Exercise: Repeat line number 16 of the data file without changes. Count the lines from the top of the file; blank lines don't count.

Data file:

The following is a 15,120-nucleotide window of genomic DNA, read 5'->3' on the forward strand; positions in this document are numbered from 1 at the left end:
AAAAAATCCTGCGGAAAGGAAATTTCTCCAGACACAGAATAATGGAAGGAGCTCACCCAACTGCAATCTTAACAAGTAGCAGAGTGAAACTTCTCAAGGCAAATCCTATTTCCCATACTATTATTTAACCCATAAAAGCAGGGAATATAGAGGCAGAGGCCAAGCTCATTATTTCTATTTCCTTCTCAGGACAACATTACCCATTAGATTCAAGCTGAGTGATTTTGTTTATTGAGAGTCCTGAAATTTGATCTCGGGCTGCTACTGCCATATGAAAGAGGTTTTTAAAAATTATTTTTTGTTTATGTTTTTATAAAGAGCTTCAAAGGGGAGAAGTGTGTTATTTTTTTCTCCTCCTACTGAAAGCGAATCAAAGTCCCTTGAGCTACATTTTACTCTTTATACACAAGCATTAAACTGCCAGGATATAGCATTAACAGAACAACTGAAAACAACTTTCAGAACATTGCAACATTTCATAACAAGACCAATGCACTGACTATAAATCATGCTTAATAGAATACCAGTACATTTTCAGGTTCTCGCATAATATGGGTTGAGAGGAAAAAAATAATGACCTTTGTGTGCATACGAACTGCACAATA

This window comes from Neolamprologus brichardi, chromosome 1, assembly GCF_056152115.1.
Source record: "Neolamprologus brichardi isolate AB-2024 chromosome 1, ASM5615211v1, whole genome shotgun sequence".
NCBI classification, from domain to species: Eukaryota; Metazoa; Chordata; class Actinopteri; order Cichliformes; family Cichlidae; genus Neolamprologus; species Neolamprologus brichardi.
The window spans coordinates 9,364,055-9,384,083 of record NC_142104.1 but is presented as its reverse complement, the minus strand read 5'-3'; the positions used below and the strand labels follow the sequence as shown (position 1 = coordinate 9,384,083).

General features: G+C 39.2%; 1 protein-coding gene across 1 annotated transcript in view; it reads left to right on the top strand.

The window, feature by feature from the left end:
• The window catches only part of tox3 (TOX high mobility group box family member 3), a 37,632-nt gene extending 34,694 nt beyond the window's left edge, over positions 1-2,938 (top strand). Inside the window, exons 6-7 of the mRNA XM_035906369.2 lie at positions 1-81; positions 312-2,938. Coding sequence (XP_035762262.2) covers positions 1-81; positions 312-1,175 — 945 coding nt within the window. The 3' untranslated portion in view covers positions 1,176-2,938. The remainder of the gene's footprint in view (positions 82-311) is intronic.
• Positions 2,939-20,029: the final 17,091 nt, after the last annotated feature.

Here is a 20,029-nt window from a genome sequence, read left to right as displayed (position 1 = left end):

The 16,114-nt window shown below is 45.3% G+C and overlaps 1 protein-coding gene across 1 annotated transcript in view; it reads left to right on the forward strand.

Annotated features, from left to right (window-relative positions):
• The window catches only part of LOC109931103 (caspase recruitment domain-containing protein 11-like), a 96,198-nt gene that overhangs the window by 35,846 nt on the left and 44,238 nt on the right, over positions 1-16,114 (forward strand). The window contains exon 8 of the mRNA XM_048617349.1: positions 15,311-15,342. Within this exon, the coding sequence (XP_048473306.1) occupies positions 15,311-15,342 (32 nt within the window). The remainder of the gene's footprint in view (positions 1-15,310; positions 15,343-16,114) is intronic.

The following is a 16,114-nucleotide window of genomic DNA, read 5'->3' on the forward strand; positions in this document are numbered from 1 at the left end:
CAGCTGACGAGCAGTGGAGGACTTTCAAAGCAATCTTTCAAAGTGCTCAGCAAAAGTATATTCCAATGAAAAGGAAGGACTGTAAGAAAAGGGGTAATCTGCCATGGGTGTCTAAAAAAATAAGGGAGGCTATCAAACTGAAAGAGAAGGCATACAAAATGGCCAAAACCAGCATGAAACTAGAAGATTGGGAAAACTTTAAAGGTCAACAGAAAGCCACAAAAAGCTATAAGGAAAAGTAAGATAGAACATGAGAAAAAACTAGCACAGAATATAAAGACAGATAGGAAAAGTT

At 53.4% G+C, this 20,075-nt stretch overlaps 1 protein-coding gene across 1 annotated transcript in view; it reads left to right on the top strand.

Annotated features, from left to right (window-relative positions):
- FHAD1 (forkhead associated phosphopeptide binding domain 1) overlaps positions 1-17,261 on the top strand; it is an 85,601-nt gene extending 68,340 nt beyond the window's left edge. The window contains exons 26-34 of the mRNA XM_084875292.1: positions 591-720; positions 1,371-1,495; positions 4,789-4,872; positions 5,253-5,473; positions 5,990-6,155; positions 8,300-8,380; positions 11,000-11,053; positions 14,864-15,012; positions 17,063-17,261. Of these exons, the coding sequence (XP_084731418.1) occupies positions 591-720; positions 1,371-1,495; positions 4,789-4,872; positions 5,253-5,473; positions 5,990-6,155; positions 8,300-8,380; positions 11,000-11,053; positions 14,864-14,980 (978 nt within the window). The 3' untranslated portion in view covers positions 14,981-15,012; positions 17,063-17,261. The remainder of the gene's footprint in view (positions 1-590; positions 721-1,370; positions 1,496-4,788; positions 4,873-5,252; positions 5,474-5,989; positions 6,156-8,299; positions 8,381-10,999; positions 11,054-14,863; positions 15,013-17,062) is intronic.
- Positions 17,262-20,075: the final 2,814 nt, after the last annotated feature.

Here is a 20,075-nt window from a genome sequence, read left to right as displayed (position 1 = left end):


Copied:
CAGCTGACGAGCAGTGGAGGACTTTCAAAGCAATCTTTCAAAGTGCTCAGCAAAAGTATATTCCAATGAAAAGGAAGGACTGTAAGAAAAGGGGTAATCTGCCATGGGTGTCTAAAAAAATAAGGGAGGCTATCAAACTGAAAGAGAAGGCATACAAAATGGCCAAAACCAGCATGAAACTAGAAGATTGGGAAAACTTTAAAGGTCAACAGAAAGCCACAAAAAGCTATAAGGAAAAGTAAGATAGAACATGAGAAAAAACTAGCACAGAATATAAAGACAGATAGGAAAAGTT